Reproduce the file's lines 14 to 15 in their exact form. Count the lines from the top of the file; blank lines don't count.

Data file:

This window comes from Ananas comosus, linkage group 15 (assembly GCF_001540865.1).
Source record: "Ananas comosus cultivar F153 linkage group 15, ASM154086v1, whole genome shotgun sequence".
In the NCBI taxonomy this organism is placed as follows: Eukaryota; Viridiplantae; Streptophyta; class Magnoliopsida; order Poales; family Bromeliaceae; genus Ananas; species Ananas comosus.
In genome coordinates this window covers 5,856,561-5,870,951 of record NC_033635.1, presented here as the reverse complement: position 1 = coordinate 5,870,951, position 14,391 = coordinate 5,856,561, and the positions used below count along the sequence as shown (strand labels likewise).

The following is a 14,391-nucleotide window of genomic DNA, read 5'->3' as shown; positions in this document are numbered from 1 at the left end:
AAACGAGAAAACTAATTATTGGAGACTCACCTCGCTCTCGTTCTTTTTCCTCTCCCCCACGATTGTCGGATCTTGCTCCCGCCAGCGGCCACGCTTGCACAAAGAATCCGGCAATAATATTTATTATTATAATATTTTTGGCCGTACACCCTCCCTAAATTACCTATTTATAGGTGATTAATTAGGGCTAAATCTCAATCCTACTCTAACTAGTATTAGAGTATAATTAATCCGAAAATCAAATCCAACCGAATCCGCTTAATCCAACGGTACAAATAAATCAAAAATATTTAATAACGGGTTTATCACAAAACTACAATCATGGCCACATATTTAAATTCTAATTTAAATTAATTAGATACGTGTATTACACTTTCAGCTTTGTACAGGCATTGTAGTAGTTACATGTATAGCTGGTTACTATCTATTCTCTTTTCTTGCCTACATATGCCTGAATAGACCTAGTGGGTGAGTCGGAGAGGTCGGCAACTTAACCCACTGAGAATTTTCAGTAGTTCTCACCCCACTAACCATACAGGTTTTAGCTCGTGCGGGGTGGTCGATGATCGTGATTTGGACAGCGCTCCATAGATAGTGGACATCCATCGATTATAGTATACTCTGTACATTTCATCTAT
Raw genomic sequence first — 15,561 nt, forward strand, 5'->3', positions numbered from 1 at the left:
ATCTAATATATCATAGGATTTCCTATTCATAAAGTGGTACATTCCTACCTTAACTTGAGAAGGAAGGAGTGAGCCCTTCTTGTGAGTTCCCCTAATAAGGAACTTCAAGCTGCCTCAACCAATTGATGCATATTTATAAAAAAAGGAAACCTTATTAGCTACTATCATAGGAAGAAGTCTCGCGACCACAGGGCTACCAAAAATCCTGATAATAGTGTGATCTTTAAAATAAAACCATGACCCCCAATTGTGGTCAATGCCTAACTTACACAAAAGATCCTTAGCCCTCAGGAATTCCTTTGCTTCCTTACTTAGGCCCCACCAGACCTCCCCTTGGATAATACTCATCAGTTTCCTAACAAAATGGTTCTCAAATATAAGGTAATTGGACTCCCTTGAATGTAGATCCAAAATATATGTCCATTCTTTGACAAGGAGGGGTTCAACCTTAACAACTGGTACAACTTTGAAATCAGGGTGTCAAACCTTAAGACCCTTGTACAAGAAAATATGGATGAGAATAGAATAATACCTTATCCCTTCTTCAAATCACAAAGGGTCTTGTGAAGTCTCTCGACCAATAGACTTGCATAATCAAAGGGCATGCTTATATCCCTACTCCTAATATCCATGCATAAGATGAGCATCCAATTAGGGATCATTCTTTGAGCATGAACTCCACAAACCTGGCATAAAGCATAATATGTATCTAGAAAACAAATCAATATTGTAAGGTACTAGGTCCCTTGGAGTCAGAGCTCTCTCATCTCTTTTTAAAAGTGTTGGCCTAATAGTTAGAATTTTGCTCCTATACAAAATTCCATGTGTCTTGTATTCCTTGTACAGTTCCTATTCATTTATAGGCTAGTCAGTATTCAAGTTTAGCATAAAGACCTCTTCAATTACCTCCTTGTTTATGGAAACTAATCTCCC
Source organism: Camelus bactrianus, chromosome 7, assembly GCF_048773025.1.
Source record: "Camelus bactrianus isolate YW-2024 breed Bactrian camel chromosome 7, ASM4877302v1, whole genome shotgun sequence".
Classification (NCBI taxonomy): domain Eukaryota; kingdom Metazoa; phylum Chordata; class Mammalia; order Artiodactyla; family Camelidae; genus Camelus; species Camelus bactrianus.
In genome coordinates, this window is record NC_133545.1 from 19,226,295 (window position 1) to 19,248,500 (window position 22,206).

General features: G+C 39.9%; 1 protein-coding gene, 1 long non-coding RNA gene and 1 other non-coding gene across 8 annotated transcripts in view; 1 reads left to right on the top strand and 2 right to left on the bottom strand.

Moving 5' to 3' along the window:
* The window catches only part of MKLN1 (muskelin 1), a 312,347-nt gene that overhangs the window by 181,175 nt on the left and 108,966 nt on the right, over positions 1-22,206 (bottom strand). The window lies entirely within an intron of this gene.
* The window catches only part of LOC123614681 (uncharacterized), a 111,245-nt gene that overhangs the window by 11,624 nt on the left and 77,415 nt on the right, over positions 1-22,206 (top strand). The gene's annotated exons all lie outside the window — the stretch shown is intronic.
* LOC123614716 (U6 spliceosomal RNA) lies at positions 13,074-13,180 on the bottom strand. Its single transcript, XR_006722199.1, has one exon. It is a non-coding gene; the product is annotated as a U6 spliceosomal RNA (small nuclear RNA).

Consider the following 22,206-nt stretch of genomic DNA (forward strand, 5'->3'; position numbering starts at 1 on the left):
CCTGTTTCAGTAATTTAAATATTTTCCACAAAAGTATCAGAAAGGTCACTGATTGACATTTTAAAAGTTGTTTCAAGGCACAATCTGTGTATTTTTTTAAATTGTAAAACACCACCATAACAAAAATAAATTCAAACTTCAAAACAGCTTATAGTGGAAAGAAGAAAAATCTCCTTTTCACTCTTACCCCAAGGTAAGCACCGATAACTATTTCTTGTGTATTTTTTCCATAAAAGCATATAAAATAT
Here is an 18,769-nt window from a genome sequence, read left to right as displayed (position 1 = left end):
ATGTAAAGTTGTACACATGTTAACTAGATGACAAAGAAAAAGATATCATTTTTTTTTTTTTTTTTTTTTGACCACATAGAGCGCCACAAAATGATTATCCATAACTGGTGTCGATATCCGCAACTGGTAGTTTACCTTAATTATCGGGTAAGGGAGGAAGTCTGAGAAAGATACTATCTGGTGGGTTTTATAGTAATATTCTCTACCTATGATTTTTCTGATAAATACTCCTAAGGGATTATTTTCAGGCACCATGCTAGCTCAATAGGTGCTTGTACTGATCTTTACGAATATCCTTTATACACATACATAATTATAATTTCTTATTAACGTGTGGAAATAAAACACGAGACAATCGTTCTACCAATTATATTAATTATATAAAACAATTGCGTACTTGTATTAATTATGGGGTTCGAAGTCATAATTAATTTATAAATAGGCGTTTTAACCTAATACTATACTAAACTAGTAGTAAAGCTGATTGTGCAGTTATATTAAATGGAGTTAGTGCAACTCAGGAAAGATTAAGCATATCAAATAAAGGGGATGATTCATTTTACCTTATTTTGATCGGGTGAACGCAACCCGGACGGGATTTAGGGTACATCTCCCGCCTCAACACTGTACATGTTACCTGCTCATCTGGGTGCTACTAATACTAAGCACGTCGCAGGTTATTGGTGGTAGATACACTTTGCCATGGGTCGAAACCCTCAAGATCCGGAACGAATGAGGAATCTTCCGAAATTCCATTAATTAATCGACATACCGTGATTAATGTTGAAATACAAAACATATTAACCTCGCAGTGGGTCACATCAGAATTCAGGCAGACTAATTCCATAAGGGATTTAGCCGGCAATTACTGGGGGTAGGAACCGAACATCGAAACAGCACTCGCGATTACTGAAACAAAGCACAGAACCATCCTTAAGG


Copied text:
Moving 5' to 3' along the window:
* The window catches only part of MKLN1 (muskelin 1), a 312,347-nt gene that overhangs the window by 181,175 nt on the left and 108,966 nt on the right, over positions 1-22,206 (bottom strand). The window lies entirely within an intron of this gene.